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Local 19 Fighter

6 months ago
Charlie Sprang

Ryshine Collins fights in the rink and for his union.

By: Charlie Sprang, Trade Media

In a small building next to the basketball courts at the Lawncrest Recreation Center in the Crescentville section of Philadelphia, there is a room that serves as the training base for Ryshine Collins, a young man with big ambition.

This past year has seen Collins embark on two new careers simultaneously. For the past six months, he has been serving an apprenticeship with Local 19, working for SSM, fabricating and installing duct work.

“I didn’t really think about joining (the union) until I was 21” Collins said.” After I got out of high school (Roxborough), I went to college for a year and a half, but it wasn’t for me. It wasn’t what I wanted to do. My dad (Steven) is in the union and I saw he always had money, he always had cars and he was always able to pay his bills by himself.

“I applied two-and-a-half years ago and they contacted me after I passed my test. I had my interview about eight months later and about a year-and-a-half after that I got my job. I work for SSM. They have a shop at 49th and Grays Avenue. In the shop I work building racks, tying ducts to the racks, and I also work in the field hanging duct. I like working. I like staying active and I like getting my hands involved.”

That last part comes in handy for his second career as a professional fighter. He turned pro in 2018 after 31 amateur bouts and promptly won his first two fights, each by knockout and each taking less than a minute.  That is why you can find him at Lawncrest Monday through Thursday evenings shadow boxing in a ring that is well-worn and probably has a few stories of its own to tell, hitting the heavy bag and hitting the pads with his father, a former amateur fighter and a 19-year member of Local 19.

“He’ll do six to eight rounds shadow boxing, six to eight rounds on the heavy bag and four to six rounds on the pads,” explained Steven Collins, who trains Ryshine along with some other fighters.

The room itself is what you might expect in the city which has a long, storied history in the sport. The walls are covered with posters and pictures of fighters from the past. The focal point of the room is the ring and its where Ryshine Collins does his shadow boxing, gliding around the ring snapping jabs and combinations. From there he moves to the heavy bag and it becomes readily apparent where the power originated to knock out both opponents. And then it’s the pads with his father instructing him as they move around the floor.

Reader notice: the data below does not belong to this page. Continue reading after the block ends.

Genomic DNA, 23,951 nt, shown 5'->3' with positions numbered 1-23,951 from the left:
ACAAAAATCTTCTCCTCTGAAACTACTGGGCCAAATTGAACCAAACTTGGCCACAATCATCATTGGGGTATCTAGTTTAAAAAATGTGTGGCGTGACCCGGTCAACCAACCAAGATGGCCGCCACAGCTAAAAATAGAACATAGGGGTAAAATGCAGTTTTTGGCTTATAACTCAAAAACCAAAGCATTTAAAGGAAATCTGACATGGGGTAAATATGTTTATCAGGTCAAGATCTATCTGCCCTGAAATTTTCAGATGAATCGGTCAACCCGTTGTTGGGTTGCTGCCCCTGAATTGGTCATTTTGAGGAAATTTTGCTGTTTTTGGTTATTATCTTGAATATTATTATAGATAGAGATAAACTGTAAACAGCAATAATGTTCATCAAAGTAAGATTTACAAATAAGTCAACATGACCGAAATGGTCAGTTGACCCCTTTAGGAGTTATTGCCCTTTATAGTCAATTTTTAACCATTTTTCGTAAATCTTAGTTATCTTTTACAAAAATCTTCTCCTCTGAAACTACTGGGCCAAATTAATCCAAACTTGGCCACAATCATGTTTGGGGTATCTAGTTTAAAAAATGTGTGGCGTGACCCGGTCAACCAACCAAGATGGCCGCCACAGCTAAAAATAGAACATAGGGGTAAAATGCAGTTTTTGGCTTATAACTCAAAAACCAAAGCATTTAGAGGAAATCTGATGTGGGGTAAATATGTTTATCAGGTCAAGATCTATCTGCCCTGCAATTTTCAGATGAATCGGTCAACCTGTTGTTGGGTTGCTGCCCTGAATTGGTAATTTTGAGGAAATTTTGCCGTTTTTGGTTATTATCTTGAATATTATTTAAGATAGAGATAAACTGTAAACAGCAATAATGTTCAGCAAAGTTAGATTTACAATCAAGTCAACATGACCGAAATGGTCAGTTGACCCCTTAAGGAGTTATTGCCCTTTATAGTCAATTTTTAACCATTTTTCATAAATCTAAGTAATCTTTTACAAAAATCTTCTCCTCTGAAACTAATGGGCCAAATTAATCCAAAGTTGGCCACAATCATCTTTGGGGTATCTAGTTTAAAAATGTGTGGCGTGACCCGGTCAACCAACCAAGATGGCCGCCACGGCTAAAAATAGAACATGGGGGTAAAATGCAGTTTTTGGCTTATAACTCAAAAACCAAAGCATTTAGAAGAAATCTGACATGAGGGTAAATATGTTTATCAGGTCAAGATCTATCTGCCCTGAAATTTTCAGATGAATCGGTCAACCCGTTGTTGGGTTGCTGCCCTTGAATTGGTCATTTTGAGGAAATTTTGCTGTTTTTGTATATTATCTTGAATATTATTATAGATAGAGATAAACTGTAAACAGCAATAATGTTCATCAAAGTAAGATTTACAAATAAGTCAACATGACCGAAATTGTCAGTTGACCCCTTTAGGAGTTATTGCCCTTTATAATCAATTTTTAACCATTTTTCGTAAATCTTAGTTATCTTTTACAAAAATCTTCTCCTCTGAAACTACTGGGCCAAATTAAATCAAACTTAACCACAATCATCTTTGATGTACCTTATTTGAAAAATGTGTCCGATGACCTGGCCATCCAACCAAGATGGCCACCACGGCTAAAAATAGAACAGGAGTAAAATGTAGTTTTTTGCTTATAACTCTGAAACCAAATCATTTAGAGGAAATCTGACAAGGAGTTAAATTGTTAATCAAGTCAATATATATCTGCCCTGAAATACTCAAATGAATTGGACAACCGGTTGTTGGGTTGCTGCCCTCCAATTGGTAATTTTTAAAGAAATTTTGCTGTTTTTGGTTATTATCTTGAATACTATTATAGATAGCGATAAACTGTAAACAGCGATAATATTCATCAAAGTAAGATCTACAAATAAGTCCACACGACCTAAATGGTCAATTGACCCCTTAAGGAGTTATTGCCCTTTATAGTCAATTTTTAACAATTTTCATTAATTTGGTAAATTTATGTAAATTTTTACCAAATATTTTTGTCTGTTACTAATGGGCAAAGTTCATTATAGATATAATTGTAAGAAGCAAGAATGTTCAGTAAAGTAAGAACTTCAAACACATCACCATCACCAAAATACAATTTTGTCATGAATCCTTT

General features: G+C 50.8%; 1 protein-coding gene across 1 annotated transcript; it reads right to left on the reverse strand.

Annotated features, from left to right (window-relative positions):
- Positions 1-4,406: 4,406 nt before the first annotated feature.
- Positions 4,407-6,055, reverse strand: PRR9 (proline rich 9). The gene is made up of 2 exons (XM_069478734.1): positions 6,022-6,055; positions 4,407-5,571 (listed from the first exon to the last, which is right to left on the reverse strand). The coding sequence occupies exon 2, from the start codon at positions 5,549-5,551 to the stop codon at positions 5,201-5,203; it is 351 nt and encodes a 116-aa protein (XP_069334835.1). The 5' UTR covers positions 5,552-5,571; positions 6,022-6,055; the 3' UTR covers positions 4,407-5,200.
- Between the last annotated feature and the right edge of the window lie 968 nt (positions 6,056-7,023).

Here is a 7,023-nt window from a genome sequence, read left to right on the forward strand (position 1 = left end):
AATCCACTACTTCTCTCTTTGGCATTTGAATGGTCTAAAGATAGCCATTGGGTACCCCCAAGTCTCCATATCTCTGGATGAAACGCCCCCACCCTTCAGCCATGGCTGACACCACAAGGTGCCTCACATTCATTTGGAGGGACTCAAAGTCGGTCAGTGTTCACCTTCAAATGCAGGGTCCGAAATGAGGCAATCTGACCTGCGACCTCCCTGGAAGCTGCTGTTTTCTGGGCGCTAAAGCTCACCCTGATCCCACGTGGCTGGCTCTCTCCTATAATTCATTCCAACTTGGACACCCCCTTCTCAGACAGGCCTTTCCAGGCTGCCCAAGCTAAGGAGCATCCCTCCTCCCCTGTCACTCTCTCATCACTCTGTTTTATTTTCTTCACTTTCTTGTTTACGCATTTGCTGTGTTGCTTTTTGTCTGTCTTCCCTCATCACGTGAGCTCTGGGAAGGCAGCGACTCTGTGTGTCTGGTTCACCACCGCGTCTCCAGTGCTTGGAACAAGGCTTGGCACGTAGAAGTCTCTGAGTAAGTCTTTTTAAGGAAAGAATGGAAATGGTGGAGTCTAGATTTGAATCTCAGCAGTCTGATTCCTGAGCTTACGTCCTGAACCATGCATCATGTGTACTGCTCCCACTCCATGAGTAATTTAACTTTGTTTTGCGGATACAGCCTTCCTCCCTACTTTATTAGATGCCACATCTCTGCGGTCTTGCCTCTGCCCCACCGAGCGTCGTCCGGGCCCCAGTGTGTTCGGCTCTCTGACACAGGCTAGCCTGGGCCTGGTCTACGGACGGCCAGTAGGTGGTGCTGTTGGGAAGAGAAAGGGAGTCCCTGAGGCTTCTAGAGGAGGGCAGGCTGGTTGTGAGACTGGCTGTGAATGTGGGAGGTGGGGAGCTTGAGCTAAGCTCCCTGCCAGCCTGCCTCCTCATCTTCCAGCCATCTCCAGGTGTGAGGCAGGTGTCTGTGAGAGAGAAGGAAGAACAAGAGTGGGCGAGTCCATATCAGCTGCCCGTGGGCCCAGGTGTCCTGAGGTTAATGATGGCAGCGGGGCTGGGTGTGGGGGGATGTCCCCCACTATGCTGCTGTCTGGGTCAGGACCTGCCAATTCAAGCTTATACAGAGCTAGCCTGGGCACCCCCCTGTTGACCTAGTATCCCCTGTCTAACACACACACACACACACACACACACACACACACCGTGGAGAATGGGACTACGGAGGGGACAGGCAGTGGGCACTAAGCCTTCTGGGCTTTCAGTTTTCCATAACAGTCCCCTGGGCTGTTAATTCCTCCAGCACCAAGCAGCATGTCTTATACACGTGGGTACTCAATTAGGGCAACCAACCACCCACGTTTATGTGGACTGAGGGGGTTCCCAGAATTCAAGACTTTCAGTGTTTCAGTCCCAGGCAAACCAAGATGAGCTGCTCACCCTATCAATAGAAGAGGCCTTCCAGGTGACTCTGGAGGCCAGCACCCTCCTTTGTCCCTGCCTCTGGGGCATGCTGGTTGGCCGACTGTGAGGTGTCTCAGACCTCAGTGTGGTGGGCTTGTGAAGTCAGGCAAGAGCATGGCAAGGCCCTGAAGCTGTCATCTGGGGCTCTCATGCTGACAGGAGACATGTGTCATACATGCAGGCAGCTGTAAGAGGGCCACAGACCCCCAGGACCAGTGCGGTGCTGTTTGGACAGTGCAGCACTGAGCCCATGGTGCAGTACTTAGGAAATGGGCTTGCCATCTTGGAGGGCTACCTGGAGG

“My dad was a fighter and he took me to the gym with him,” Ryshine said. “I was kind of a chubby kid and I wanted to lose some weight. But I figured I was good at it so I stayed with it.”

In his amateur career, he won the city and state Golden Gloves title in 2013 and won the city in 2017 but lost in the state championship bout. He had his first pro fight at the Showboat Casino in Atlantic City on September 8, against Lucky Holt, a fighter from Missouri. The junior featherweight bout lasted 57 seconds. “I got the job done early,” he said.

Ryshine’s second fight was also at the Showboat on November 16. That was against Gerald Funderburg and lasted just 30 seconds with Collins knocking him out with a body shot.

“I didn’t even get a chance to use my right,” Ryshine said. “I hit him with a hook to the head and a hook to the body and the body shot knocked him out.”

Naturally Ryshine’s co-workers are aware of his boxing career. His father sold $5000 worth of tickets to his fights in Atlantic City. But Ryshine wants to make it easier for his union brothers to see him fight so they are trying to get a February 8 card at the Local 19 Union Hall approved against an opponent yet to be determined.

“If I have it at the union hall everybody from Philly can make it there to watch,” said Ryshine. “A lot of people made it down to A.C., my dad sold a lot of tickets, but this will make it easier for them.”

Not surprisingly, Ryshine Collins’ goal is to win a world title. He plans to stay active, fighting every two to three months, four or five fights a year.  “I just plan to keep fighting, keep working my way up and keep winning,” he said.

He’ll be working his way through his apprenticeship at the same time.

IMG9555901 2 1 - Local 19 Fighter

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